41(a)(1)(A)(i) allows a plaintiff to voluntarily dismiss an action, or part
of an action, before a defendant serves either an answer or a motion for
summary judgment, and because only motions to dismiss have been filed here,
three claims are barred by res judicata because plaintiff could
have, but did not, plead these claims as counterclaims in the
BANA argues that the vexatious litigation
claim, which is predicated on the foreclosure action, must be
dismissed because plaintiff has not shown that the action lacked
Both arguments are well-founded.
Under the doctrine of res judicata, a litigant cannot
reassert in a later action a claim that has or could have been
decided on the merits in an earlier action against the same
party or its privies.
See Corey v. Avco-Lycoming Div., Avco
Corp., 163 Conn. 309, 317, 307 A.2d 155 (1972).
courts . . . accord state judgments the same preclusive effect
those judgments would have in the courts of the rendering state.
. . .”
Hoblock v. Albany Cty. Bd. of Elections, 422 F.3d 77, 93
(2d Cir. 2005).
Connecticut has adopted a transactional test to
determine whether a later action involves a claim that could
have been raised in an earlier action.
A claim is barred if it
implicates the “rights of the plaintiff to remedies against the
plaintiff’s voluntary withdrawal is sufficient and does not require a court
order. See Lindquist v. Murphy, No. 3:15-CV-0870 (CSH), 2015 WL 6692244, at
*2 (D. Conn. Nov. 3, 2015) (collecting cases and noting that motions to
dismiss do not preclude voluntary withdrawal under Rule 41); Blaize-Sampeur
v. McDowell, No. 05CV4275(JFB)(ARL), 2007 WL 1958909, at *2 (E.D.N.Y. June
29, 2007) (“[D]istrict courts within the Second Circuit have since adopted
the approach of the majority of courts in other circuits — that is, that Rule
41(a) does not require dismissal of the action in its entirety. . . .”).
defendant with respect to all or any part of the transaction, or
series of connected transactions, out of which the [earlier]
Orselet v. DeMatteo, 206 Conn. 542, 546, 539
A.2d 95, 97 (1988).
Connecticut courts define a transaction
“pragmatically, giving weight to such considerations as whether
the facts are related in time, space, origin, or motivation,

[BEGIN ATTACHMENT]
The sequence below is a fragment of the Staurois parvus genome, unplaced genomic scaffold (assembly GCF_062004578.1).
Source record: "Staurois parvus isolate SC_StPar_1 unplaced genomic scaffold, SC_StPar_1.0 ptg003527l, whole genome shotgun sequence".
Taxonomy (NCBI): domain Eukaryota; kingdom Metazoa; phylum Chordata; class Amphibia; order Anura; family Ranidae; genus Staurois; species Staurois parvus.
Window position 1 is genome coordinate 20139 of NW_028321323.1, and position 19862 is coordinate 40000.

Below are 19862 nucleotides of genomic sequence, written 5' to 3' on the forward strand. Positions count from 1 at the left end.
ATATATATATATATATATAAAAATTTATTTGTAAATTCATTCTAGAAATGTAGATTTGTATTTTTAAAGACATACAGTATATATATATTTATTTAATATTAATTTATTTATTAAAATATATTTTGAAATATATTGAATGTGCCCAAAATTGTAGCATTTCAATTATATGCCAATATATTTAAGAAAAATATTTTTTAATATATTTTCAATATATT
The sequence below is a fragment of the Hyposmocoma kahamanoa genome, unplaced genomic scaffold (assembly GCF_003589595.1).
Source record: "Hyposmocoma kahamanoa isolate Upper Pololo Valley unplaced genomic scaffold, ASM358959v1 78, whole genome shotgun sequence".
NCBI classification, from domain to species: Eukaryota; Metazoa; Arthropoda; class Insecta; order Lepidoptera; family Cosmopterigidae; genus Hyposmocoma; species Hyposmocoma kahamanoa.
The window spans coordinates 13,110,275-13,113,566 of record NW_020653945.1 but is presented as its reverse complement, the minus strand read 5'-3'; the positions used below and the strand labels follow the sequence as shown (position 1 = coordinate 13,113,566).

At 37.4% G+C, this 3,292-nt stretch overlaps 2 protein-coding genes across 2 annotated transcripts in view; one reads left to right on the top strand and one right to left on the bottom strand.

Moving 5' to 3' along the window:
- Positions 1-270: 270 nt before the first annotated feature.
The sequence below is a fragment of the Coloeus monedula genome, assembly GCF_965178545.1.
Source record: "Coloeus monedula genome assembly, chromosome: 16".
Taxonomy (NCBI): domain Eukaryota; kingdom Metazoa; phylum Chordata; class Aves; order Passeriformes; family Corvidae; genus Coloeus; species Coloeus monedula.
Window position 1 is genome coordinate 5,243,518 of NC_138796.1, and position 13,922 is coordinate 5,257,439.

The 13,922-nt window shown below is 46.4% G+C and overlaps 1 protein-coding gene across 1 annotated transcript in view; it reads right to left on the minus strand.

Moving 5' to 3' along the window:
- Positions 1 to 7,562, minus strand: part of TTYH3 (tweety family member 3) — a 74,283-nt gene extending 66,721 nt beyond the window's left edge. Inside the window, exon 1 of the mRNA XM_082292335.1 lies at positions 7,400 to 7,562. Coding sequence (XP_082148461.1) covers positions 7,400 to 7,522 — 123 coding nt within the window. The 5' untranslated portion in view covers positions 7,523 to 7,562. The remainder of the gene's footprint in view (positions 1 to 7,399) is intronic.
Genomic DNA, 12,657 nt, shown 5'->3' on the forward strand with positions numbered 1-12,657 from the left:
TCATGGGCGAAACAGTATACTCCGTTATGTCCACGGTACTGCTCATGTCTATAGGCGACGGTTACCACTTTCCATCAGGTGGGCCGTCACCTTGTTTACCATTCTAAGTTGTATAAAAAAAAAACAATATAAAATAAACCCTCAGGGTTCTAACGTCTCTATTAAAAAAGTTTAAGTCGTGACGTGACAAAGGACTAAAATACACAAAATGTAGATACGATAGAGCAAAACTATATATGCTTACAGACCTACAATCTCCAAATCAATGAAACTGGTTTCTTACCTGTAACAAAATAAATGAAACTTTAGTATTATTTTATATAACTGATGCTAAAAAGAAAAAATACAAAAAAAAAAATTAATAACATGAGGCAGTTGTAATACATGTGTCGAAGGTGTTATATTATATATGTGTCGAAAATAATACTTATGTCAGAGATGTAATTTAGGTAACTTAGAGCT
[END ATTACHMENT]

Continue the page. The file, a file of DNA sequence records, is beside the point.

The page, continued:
whether they form a convenient trial unit, and whether their
treatment as a unit conforms to the parties’ expectations or
business understanding or usage. . . .”
res judicata is predicated on a prior foreclosure action, the
transactional test operates to bar claims that “have a
sufficient connection to the making, validity or enforcement of
the note and mortgage.”
App. 595, 605 (2014).
CitiMortgage, Inc. v. Rey, 150 Conn.
See Tanasi v. Citimortgage, Inc., 257 F.
Supp. 3d 232, 255 (D. Conn. 2017).
The transactional test is
met here because plaintiff’s claims against BANA for breach of
contract, promissory estoppel and breach of the duty of good
faith and fair dealing all relate to whether BANA was entitled
to foreclose on the mortgage loan.
Plaintiff argues that res judicata does not apply because
he did not have an opportunity to raise his claims in the
However, at the time the proceeding was
commenced, and until the trial concluded, state courts in
foreclosure cases often adjudicated counterclaims based on
allegations of misconduct subsequent to the execution of the
See, e.g., Bank of Am., N.A. v. Criscitelli, No.
CV136038369S, 2015 WL 5806294, at *3 (Conn. Super. Ct. Aug. 31,
2015); Ali, Inc. v. Veronneau, No. 126431, 1996 WL 600772, at *3
(Conn. Super. Ct. Oct. 11, 1996); Shawmut Bank v. Wolfley, No.
CV93 0130109 S, 1994 WL 34207, at *4 (Conn. Super. Ct. Jan. 24,
Permitting such counterclaims had received the blessing